Issue Date: July 6, 2009
A Mixed Picture For Chemical Jobs
Employment at Canadian, European, and Japanese chemical firms tracked by C&EN increased in 2008. In the U.S., employment at surveyed companies decreased only slightly.
The data seem counterintuitive, considering that 2008 saw the worst recession that hit the global economy since the Great Depression. But during the year, economists reminded us many times that employment is a trailing indicator of the overall economy. That means there is significant lag time between a downturn in production and a corresponding decrease in workers. Indeed, the graph of U.S. labor costs shows that the chemical workforce became rather expensive in 2008, given the decrease in production.
Employers are slow to lay off workers when demand drops, in case the decline is temporary. To hold on to skilled labor, firms try to cut costs in other ways, like shrinking their pool of working capital, selling unused assets, cutting benefits, and even forgoing raises and executive bonuses.
And yet, a huge number of people in the U.S. lost their jobs in 2008. According to the U.S. Department of Labor's Bureau of Labor Statistics, the country lost more than 3 million nonfarm jobs. Manufacturing employment shrank by 3.2%, whereas chemical employment decreased by only 1.3%. The chemical job losses in 2008 were steeper than in 2007, and the overall trend is one of a slow but inexorable decrease.
Some chemical companies reported employment increases because of acquisitions. In the U.S., PPG Industries gained 10,000 employees when it acquired SigmaKalon. Canadian fertilizer producer Agrium added 4,400 people to its workforce when it bought fertilizer retailer UAP. And in Europe, AkzoNobel's purchase of ICI brought 17,400 workers to its payroll. Because the new workers were already employed in the chemical industry, the acquisitions do not actually increase the size of the chemical workforce.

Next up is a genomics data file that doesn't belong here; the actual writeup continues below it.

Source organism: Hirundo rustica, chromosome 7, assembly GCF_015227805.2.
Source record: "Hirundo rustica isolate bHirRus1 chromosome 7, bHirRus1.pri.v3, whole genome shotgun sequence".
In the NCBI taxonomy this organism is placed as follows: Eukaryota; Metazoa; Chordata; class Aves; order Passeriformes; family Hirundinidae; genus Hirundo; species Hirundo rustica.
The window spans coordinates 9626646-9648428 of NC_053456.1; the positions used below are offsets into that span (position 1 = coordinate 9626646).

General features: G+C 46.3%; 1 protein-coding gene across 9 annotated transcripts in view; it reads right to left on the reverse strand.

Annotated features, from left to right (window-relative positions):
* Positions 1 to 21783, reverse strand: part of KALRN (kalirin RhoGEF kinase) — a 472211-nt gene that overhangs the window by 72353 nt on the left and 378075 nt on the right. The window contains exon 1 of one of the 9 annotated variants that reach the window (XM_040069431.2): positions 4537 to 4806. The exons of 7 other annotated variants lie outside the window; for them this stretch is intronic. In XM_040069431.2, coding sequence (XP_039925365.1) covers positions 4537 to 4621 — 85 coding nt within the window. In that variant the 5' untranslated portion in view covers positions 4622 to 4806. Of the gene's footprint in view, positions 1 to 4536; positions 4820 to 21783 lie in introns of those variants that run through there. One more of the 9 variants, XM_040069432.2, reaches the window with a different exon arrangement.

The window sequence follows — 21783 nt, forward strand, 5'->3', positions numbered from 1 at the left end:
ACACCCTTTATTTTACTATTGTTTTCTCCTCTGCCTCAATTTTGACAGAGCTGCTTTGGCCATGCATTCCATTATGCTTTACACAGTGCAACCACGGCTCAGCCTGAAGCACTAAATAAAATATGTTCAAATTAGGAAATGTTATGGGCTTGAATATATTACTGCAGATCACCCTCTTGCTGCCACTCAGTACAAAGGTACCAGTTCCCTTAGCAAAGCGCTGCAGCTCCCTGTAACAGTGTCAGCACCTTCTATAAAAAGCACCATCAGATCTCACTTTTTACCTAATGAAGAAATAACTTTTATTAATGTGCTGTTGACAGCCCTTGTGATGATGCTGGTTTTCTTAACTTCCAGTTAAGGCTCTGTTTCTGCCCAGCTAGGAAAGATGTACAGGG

In Japan, employment at major companies rose overall, but the per-company picture was mixed. At Sumitomo Chemical, headcount rose by more than 1,300, aided by the start-up of its Rabigh petrochemical venture in Saudi Arabia during the year. Mitsubishi Chemical took on about 2,500 employees from absorbing a pharmaceutical subsidiary into its operations. By contrast, DIC and Shin-Etsu Chemical reduced their headcounts.
As the year drew to a close, many chemical firms announced layoffs that didn't show up in 2008 data. BASF kicked off the trend on Nov. 19 with temporary facility closures and output reductions that affected 20,000 employees. Layoff announcements soon followed from DuPont, Dow Chemical, Eastman Chemical, Chemtura, Arkema, DSM, Air Products, and LyondellBasell, among others. Pharmaceutical firms, including AstraZeneca, Pfizer, and Bristol-Myers Squibb, also cut jobs starting in November.
Many end-of-year layoffs were of production workers, as companies around the world idled or shut plants. But for 2008 as a whole, the number of U.S. production workers actually increased by 2% after nine years of consistent declines. The biggest increases were in basic chemicals and agricultural chemicals. The only segment that employed fewer production workers in 2008 was paints, coatings, and adhesives, where jobs fell 2.6%. Production of many chemicals used in building materials slowed as the long slide in real estate values led to a decline in new construction.
Weekly pay for U.S. production workers decreased by almost $11, as companies cut back slightly on hours. But as chemical producers reduced output, productivity fell, a sharp reversal after many years of productivity improvements.
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